Καράτσι

16 Δεκ 2018 - 17 Δεκ 2018

2 επισκέπτες - 1 δωμάτιο

Χρειάζεστε ιδέες για το πού να μείνετε; Τρία από τα φτηνά ξενοδοχεία με υψηλή βαθμολογία σε Καράτσι είναι το New Hotel Chilton, το Pearl Continental Hotel, Karachi και το Avari Tower Karachi με βάση τις κριτικές των χρηστών. Το Skyscanner Hotels είναι ένας γρήγορος, δωρεάν και απλός τρόπος να οργανώσετε τη διαμονή σας. Σε μερικά μόνο κλικ μπορείτε εύκολα να κάνετε αναζήτηση, να συγκρίνετε και να κάνετε κράτηση για τη διαμονή σας σε Καράτσι κάνοντας κλικ απευθείας στον ιστότοπο του ξενοδοχείου ή του ταξιδιωτικού πράκτορα. Κάνοντας κράτηση μαζί μας, δεν προστίθενται χρεώσεις στη διαμονή σας. Για να ξεκινήσετε, προσθέστε απλά τις ημερομηνίες που θέλετε να ταξιδέψετε στο παραπάνω πλαίσιο αναζήτησης και θα σας βρούμε φτηνές προσφορές ξενοδοχείων. Εναλλακτικά, επιλέξτε από τις παραπάνω επιλογές ξενοδοχείων.

Τι λένε οι ταξιδιώτες για Καράτσι;

9,8
Λάτρεις της Περιπέτειας
9,1
Ταξιδιώτες Με Οικογένεια
9,1
Foodies
7,7
Λάτρεις της Νυχτερινής Ζωής
6,7
Λάτρεις της Ιστορίας
Κριτικές μελών (76)
Mohammad Arshad Qazi
Mohammad Arshad QaziIslamabad, Pakistan
27/3/2014

Sea view, Village restaurant, Tomb of Quaid, Chandregar Road, PIT, Port Qasim, Pakistan Steel and thousand more

S.rehan Bharara
S.rehan BhararaKarachi
10/1/2014

Karachi is city of lights.Here you can have a meal in 10usd cents and in 100usd. Shopping,Malls,Cinemas,Beaches,Late night restaurants.Here you can leave a restaurant at 3 am in the morning. Gold course,resorts,Farm houses, Eat out is the best entertainment here.Also Karachi is one of the largest city in the world.You will huge houses which are wow. Here you can get all world brands and non brands. Once you are here dont forget to VISIT PORT GRAND,DHA PHASE 8 FOOD STREET,DHA GOLF CLUB,CLIFTON BEACH,

Shaam Gangani
Shaam GanganiMumbai (Bombay)
6/1/2017

Bundoo Khans, Clifton, Sadar and the famous Lalukhet...great food, great people till the time they know you are an Indian ;) Convert ur Hindi to Urdu, that might save u.. lol overall an OK city...

Nabeel Farooqui
Nabeel FarooquiKarachi
6/1/2017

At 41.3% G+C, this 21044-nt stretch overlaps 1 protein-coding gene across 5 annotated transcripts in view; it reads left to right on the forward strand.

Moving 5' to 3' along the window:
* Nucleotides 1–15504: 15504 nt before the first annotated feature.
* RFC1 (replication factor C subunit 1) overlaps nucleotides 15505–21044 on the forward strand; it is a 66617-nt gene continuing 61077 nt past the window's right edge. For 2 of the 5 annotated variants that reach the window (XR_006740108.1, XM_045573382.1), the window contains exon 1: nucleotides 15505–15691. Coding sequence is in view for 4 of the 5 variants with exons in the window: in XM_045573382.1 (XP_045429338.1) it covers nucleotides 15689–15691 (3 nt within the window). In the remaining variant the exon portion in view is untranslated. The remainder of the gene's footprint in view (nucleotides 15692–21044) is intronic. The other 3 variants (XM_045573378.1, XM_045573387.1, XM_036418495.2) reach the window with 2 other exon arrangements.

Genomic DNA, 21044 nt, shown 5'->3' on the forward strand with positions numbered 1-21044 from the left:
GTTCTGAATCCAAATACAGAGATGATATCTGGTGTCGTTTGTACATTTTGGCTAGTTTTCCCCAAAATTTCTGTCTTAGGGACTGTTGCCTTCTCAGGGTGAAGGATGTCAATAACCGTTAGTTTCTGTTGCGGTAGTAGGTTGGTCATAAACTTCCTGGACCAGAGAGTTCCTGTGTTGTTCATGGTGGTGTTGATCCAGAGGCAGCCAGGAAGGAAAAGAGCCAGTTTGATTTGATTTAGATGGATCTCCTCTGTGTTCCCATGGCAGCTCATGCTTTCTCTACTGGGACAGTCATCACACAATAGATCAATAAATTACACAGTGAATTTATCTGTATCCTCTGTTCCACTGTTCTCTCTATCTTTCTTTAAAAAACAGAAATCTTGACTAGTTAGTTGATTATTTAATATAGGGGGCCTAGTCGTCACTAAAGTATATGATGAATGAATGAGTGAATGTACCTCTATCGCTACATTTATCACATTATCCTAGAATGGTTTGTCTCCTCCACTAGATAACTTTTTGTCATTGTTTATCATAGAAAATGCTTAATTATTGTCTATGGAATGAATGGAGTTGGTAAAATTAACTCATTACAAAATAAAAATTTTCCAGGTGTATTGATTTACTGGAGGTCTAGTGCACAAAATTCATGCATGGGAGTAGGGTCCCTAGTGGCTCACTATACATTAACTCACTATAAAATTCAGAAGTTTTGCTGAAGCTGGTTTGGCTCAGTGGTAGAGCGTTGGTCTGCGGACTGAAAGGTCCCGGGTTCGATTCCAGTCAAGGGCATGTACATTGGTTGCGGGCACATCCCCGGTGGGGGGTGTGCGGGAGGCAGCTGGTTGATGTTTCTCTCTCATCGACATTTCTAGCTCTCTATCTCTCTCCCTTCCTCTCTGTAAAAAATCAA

The Baloch tribes from Balochistan and Makran established a small settlement of fishing communities, many of whom still inhabit sections of Sindh, and called it Kolachi. The modern port-city of Karachi, however, was developed by authorities of the British Raj in the 19th century. Upon the independence of Pakistan in 1947, the city was selected to become the national capital, and was settled by Muslim refugees from India, which radically expanded the city's population and transformed the demographics and economy. Karachi has faced major infrastructural and socio-economic challenges, but modern industries and businesses have developed in the city, and the population expanded even after the capital was moved to Islamabad in August 1960. The area of Karachi has been known to the ancient Greeks by many names: Krokola, the place where Alexander the Great camped to prepare a fleet for Babylonia after his campaign in the Indus valley; 'Morontobara' port (probably the modern Manora Island near the Karachi harbour), from where Alexander's admiral Nearchus sailed for back home; and Barbarikon, a sea port of the Indo-Greek Bactrian kingdom. It was also known as the port of Debal to the Arabs, from where Muhammad bin Qasim led his conquering force into South Asia in 712 AD. According to the British historian Eliot, parts of city of Karachi and the island of Manora constituted the city of Debal. The present city started its life as a fishing settlement where a Sindhi fisherwoman by the name of Mai Kolachi took up residence and started a family. The village that later grew out of this settlement was known as Kolachi-jo-Goth (The Village of Kolachi in Sindhi). By the late 1700s this village started trading across the sea with Muscat and the Persian Gulf region which led to its gaining importance. A small fort was constructed for its protection, armed with cannons imported from Muscat. The fort had two main gateways: one facing the sea, known as Khara Darwaaza (Brackish Gate) and the other facing the adjoining Lyari river known as the Meetha Darwaaza (Sweet Gate). The location of these gates corresponds to the present-day city localities of Khaaradar (Khārā Dar) and Meethadar (Mīṭhā Dar) respectively. In 1795, the village became a domain of the Balochi Talpur rulers of Sindh. A small factory was opened by the British in September 1799, but was closed down within a year. After sending a couple of exploratory missions to the area, the British East India Company conquered the town on February 3, 1839. The village was later annexed to the British Indian Empire when the province of Sindh was conquered by Charles Napier in 1843. Kolachi was added along with the rest of Sindh to the jurisdiction of the Bombay Presidency. The British realized its importance as a military cantonment and a port for exporting the produce of the Indus basin, and rapidly developed its harbour for shipping. The foundations of a city municipal government were laid down and infrastructure development was undertaken. New businesses started opening up and the population of the town started rising rapidly. Karachi quickly turned into a city, making true the famous quote by Napier who is known to have said: Would that I could come again to see you in your grandeur! In 1857, the First Indian War for Independence broke out in the subcontinent and the 21st Native Infantry stationed in Karachi declared allegiance to revolters, joining their cause on September 10, 1857. However, the British were rapidly able to reassert their control over Karachi and defeat the uprising. Karachi was known as Khurachee Scinde (i.e. Karachi, Sindh) during the early British colonial rule. In 1864, the first telegraphic message was sent from India to England when a direct telegraph connection was laid down between Karachi and London. In 1878, the city was connected to the rest of British India by railway line. Public building projects such as the Frere Hall (1865) and the Empress Market (1890) were undertaken. In 1876, Muhammad Ali Jinnah, the founder of Pakistan, was born in the city, which by now had become a bustling city with railway, churches, mosques, courthouses, markets, paved streets and a magnificent harbour. By 1899 Karachi had become the largest wheat exporting port in the east (Feldman 1970:57). The population of the city had also risen to about 105,000 inhabitants by the end of the 19th century and was a cosmopolitan mix of Hindus and Muslims, European traders, Jews, Parsis, Iranians, Lebanese, and Goan merchants. By the turn of the century, the city faced street congestion, which led to India’s first tramway system being laid down in 1900. By 1914, Karachi had become the largest grain exporting port of the British Empire. In 1924, an aerodrome was built and Karachi became the main airport of entry into India. An airship mast was also built in Karachi in 1927 as part of the Imperial Airship Communications scheme, which was later abandoned. In 1936, Sindh was separated from the Bombay Presidency and Karachi was made the capital of the new province. By the time the new country of Pakistan was formed in 1947, Karachi had become a bustling metropolitan city with beautiful classical and colonial European styled buildings lining the city’s thoroughfares. Karachi was chosen as the capital city of Pakistan and accommodated a huge influx of migrants and refugees to the newly formed country. The demographics of the city also changed drastically. However, it still maintained a great cultural diversity as its new inhabitants arrived from all parts of the subcontinent. In 1958, the capital of Pakistan was shifted from Karachi to Rawalpindi and then to Islamabad in 1960. This marked the start of a long period of decline in the city, owing to a lack of governmental attention and development. The 1980s and 1990s saw an influx of refugees from the Afghan war into Karachi. Political tensions between the Mohajir groups (descendants of migrants from the partition era) and other groups also erupted and the city was wracked with political and sectarian violence. Most of these tensions have now simmered down. Karachi continues to be an important financial and industrial centre for the country and handles most of the overseas trade of Pakistan and the central Asian countries. It accounts for a large portion of the GDP of Pakistan and a large chunk of the country's white collar workers. Karachi's population has continued to grow and is estimated to have passed the 20 million mark, although official figures still show a population of around 14.5 million. The current economic boom in Pakistan has also resulted in a new period of resurgence in the economy of Karachi.